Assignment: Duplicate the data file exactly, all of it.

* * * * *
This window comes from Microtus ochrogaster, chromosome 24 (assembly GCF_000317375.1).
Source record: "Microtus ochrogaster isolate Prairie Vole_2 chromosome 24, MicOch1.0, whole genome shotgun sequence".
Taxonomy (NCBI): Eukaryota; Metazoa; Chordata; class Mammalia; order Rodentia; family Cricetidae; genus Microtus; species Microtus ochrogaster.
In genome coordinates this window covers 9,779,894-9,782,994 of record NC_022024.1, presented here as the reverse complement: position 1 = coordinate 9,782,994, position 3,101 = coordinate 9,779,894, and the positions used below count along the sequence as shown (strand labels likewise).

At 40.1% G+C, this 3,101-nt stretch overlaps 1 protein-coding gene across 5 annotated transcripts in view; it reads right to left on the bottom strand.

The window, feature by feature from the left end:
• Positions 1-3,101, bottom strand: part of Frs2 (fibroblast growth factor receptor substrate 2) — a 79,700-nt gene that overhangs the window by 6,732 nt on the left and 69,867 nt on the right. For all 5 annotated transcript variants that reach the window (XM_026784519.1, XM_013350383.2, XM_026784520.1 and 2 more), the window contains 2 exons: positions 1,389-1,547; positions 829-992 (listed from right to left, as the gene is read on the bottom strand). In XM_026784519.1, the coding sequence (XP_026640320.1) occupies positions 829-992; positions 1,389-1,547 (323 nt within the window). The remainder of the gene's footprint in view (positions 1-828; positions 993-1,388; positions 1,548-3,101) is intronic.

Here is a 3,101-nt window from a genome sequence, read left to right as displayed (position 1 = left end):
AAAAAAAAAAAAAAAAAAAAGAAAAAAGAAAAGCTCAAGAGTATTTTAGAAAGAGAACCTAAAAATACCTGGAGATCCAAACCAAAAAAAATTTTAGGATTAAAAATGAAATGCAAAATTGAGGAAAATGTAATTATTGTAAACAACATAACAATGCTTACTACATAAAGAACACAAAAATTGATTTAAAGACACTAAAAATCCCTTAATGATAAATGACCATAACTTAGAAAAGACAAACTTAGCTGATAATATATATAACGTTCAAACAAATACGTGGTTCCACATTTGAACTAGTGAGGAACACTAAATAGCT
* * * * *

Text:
This window comes from Microtus ochrogaster, chromosome 24 (assembly GCF_000317375.1).
Source record: "Microtus ochrogaster isolate Prairie Vole_2 chromosome 24, MicOch1.0, whole genome shotgun sequence".
Taxonomy (NCBI): Eukaryota; Metazoa; Chordata; class Mammalia; order Rodentia; family Cricetidae; genus Microtus; species Microtus ochrogaster.
In genome coordinates this window covers 9,779,894-9,782,994 of record NC_022024.1, presented here as the reverse complement: position 1 = coordinate 9,782,994, position 3,101 = coordinate 9,779,894, and the positions used below count along the sequence as shown (strand labels likewise).

At 40.1% G+C, this 3,101-nt stretch overlaps 1 protein-coding gene across 5 annotated transcripts in view; it reads right to left on the bottom strand.

The window, feature by feature from the left end:
• Positions 1-3,101, bottom strand: part of Frs2 (fibroblast growth factor receptor substrate 2) — a 79,700-nt gene that overhangs the window by 6,732 nt on the left and 69,867 nt on the right. For all 5 annotated transcript variants that reach the window (XM_026784519.1, XM_013350383.2, XM_026784520.1 and 2 more), the window contains 2 exons: positions 1,389-1,547; positions 829-992 (listed from right to left, as the gene is read on the bottom strand). In XM_026784519.1, the coding sequence (XP_026640320.1) occupies positions 829-992; positions 1,389-1,547 (323 nt within the window). The remainder of the gene's footprint in view (positions 1-828; positions 993-1,388; positions 1,548-3,101) is intronic.

Here is a 3,101-nt window from a genome sequence, read left to right as displayed (position 1 = left end):
AAAAAAAAAAAAAAAAAAAAGAAAAAAGAAAAGCTCAAGAGTATTTTAGAAAGAGAACCTAAAAATACCTGGAGATCCAAACCAAAAAAAATTTTAGGATTAAAAATGAAATGCAAAATTGAGGAAAATGTAATTATTGTAAACAACATAACAATGCTTACTACATAAAGAACACAAAAATTGATTTAAAGACACTAAAAATCCCTTAATGATAAATGACCATAACTTAGAAAAGACAAACTTAGCTGATAATATATATAACGTTCAAACAAATACGTGGTTCCACATTTGAACTAGTGAGGAACACTAAATAGCT